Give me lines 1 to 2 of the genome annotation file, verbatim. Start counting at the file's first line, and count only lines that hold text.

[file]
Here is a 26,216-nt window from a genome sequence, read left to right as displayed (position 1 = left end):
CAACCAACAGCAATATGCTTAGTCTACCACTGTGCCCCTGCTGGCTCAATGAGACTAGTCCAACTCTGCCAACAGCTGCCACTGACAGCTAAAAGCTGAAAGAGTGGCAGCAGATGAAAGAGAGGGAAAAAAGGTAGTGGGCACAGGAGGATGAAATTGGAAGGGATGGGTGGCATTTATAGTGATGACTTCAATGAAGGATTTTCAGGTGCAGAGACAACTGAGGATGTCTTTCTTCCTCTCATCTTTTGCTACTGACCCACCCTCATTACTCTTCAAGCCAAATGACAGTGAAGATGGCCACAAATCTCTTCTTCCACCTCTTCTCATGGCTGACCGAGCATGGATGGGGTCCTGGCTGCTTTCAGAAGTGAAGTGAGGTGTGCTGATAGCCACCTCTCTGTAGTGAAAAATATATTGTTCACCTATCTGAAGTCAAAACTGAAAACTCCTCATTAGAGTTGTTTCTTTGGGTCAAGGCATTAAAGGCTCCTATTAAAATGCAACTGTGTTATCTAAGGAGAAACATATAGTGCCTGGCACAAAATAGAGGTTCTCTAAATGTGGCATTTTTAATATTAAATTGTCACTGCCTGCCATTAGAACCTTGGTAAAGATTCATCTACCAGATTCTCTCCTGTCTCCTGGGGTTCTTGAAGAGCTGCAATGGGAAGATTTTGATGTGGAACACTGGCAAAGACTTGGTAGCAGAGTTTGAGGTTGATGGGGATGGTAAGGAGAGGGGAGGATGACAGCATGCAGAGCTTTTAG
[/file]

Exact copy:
Here is a 26,216-nt window from a genome sequence, read left to right as displayed (position 1 = left end):
CAACCAACAGCAATATGCTTAGTCTACCACTGTGCCCCTGCTGGCTCAATGAGACTAGTCCAACTCTGCCAACAGCTGCCACTGACAGCTAAAAGCTGAAAGAGTGGCAGCAGATGAAAGAGAGGGAAAAAAGGTAGTGGGCACAGGAGGATGAAATTGGAAGGGATGGGTGGCATTTATAGTGATGACTTCAATGAAGGATTTTCAGGTGCAGAGACAACTGAGGATGTCTTTCTTCCTCTCATCTTTTGCTACTGACCCACCCTCATTACTCTTCAAGCCAAATGACAGTGAAGATGGCCACAAATCTCTTCTTCCACCTCTTCTCATGGCTGACCGAGCATGGATGGGGTCCTGGCTGCTTTCAGAAGTGAAGTGAGGTGTGCTGATAGCCACCTCTCTGTAGTGAAAAATATATTGTTCACCTATCTGAAGTCAAAACTGAAAACTCCTCATTAGAGTTGTTTCTTTGGGTCAAGGCATTAAAGGCTCCTATTAAAATGCAACTGTGTTATCTAAGGAGAAACATATAGTGCCTGGCACAAAATAGAGGTTCTCTAAATGTGGCATTTTTAATATTAAATTGTCACTGCCTGCCATTAGAACCTTGGTAAAGATTCATCTACCAGATTCTCTCCTGTCTCCTGGGGTTCTTGAAGAGCTGCAATGGGAAGATTTTGATGTGGAACACTGGCAAAGACTTGGTAGCAGAGTTTGAGGTTGATGGGGATGGTAAGGAGAGGGGAGGATGACAGCATGCAGAGCTTTTAG